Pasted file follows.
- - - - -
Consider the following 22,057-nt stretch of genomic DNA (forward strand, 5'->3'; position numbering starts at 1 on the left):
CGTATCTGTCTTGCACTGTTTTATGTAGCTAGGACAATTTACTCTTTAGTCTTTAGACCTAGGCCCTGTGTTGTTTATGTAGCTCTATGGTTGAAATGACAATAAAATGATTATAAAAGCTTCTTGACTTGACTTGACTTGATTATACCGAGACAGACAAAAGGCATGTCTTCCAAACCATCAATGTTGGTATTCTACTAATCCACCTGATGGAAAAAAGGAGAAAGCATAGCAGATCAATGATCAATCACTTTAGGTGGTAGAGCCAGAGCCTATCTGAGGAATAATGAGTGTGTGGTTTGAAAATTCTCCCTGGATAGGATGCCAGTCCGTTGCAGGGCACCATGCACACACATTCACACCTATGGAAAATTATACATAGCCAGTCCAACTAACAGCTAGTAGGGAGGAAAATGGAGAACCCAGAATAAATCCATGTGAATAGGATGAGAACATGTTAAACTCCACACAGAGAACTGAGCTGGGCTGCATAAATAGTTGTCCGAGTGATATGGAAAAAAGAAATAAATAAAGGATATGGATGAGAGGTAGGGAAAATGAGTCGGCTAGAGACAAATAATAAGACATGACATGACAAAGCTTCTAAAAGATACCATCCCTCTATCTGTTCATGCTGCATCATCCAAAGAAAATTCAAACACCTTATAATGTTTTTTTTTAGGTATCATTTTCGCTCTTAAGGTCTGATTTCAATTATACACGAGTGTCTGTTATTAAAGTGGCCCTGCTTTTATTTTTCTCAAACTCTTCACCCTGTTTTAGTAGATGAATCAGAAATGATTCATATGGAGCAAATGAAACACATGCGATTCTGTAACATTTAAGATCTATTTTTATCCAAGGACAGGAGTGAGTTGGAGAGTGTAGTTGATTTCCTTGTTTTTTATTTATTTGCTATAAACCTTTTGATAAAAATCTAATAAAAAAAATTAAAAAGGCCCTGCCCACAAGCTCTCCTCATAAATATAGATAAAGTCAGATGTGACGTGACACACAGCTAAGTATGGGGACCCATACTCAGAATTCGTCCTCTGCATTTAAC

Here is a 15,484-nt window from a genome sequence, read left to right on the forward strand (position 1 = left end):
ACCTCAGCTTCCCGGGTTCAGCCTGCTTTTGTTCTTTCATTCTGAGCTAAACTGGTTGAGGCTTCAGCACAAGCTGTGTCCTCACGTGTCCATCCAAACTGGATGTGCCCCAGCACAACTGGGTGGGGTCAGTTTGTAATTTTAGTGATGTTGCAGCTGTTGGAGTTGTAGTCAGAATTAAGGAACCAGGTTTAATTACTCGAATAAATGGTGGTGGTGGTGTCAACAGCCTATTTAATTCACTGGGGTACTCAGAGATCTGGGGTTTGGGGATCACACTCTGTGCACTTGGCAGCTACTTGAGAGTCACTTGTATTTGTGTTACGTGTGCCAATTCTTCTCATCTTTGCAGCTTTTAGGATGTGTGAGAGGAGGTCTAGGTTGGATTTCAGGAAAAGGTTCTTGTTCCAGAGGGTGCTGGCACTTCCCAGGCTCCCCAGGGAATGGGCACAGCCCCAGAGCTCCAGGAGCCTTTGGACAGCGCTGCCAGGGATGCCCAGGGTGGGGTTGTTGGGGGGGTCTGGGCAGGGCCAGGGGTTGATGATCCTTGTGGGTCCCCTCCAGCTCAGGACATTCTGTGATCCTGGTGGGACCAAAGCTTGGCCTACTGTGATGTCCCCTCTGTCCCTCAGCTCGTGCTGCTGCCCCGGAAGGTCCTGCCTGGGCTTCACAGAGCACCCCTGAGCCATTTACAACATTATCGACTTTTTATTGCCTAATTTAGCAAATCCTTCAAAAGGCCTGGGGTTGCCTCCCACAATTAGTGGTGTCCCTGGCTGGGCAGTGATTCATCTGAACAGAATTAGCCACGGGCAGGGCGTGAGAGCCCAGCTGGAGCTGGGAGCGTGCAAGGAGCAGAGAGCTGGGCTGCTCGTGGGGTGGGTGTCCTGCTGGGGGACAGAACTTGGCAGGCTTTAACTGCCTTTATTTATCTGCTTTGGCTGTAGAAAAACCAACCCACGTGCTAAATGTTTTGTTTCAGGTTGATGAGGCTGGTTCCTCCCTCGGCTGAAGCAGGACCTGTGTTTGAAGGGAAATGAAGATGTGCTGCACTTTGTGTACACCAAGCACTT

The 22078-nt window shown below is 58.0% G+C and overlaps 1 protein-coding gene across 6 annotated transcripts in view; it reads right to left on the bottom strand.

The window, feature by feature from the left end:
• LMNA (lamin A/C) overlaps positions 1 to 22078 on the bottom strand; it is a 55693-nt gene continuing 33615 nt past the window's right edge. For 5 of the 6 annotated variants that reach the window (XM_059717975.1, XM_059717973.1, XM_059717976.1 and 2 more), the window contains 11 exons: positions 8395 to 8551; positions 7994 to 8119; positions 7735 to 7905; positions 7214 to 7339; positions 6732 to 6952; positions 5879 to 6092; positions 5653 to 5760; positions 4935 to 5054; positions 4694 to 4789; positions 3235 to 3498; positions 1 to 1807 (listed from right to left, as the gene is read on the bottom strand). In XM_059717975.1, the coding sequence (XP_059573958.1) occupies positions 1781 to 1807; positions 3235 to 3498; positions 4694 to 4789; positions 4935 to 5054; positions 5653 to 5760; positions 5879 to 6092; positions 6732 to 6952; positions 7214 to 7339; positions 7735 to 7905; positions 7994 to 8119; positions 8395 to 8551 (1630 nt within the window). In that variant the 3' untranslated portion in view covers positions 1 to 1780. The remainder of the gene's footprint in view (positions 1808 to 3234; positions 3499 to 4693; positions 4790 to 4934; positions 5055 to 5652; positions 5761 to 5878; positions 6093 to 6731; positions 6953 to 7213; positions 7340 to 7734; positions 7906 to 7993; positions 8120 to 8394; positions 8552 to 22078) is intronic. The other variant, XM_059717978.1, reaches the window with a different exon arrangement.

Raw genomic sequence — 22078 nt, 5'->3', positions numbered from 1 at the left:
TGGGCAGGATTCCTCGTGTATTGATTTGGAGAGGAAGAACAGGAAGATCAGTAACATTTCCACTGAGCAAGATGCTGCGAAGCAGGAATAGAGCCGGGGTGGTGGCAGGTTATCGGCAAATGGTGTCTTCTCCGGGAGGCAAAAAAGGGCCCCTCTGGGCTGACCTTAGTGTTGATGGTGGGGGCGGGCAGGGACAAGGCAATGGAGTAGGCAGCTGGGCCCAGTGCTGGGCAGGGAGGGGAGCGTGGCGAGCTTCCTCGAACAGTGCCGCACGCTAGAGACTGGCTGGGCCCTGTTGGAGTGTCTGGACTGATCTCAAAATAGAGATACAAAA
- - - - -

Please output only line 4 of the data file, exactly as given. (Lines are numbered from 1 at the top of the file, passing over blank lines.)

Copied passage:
ACCTCAGCTTCCCGGGTTCAGCCTGCTTTTGTTCTTTCATTCTGAGCTAAACTGGTTGAGGCTTCAGCACAAGCTGTGTCCTCACGTGTCCATCCAAACTGGATGTGCCCCAGCACAACTGGGTGGGGTCAGTTTGTAATTTTAGTGATGTTGCAGCTGTTGGAGTTGTAGTCAGAATTAAGGAACCAGGTTTAATTACTCGAATAAATGGTGGTGGTGGTGTCAACAGCCTATTTAATTCACTGGGGTACTCAGAGATCTGGGGTTTGGGGATCACACTCTGTGCACTTGGCAGCTACTTGAGAGTCACTTGTATTTGTGTTACGTGTGCCAATTCTTCTCATCTTTGCAGCTTTTAGGATGTGTGAGAGGAGGTCTAGGTTGGATTTCAGGAAAAGGTTCTTGTTCCAGAGGGTGCTGGCACTTCCCAGGCTCCCCAGGGAATGGGCACAGCCCCAGAGCTCCAGGAGCCTTTGGACAGCGCTGCCAGGGATGCCCAGGGTGGGGTTGTTGGGGGGGTCTGGGCAGGGCCAGGGGTTGATGATCCTTGTGGGTCCCCTCCAGCTCAGGACATTCTGTGATCCTGGTGGGACCAAAGCTTGGCCTACTGTGATGTCCCCTCTGTCCCTCAGCTCGTGCTGCTGCCCCGGAAGGTCCTGCCTGGGCTTCACAGAGCACCCCTGAGCCATTTACAACATTATCGACTTTTTATTGCCTAATTTAGCAAATCCTTCAAAAGGCCTGGGGTTGCCTCCCACAATTAGTGGTGTCCCTGGCTGGGCAGTGATTCATCTGAACAGAATTAGCCACGGGCAGGGCGTGAGAGCCCAGCTGGAGCTGGGAGCGTGCAAGGAGCAGAGAGCTGGGCTGCTCGTGGGGTGGGTGTCCTGCTGGGGGACAGAACTTGGCAGGCTTTAACTGCCTTTATTTATCTGCTTTGGCTGTAGAAAAACCAACCCACGTGCTAAATGTTTTGTTTCAGGTTGATGAGGCTGGTTCCTCCCTCGGCTGAAGCAGGACCTGTGTTTGAAGGGAAATGAAGATGTGCTGCACTTTGTGTACACCAAGCACTT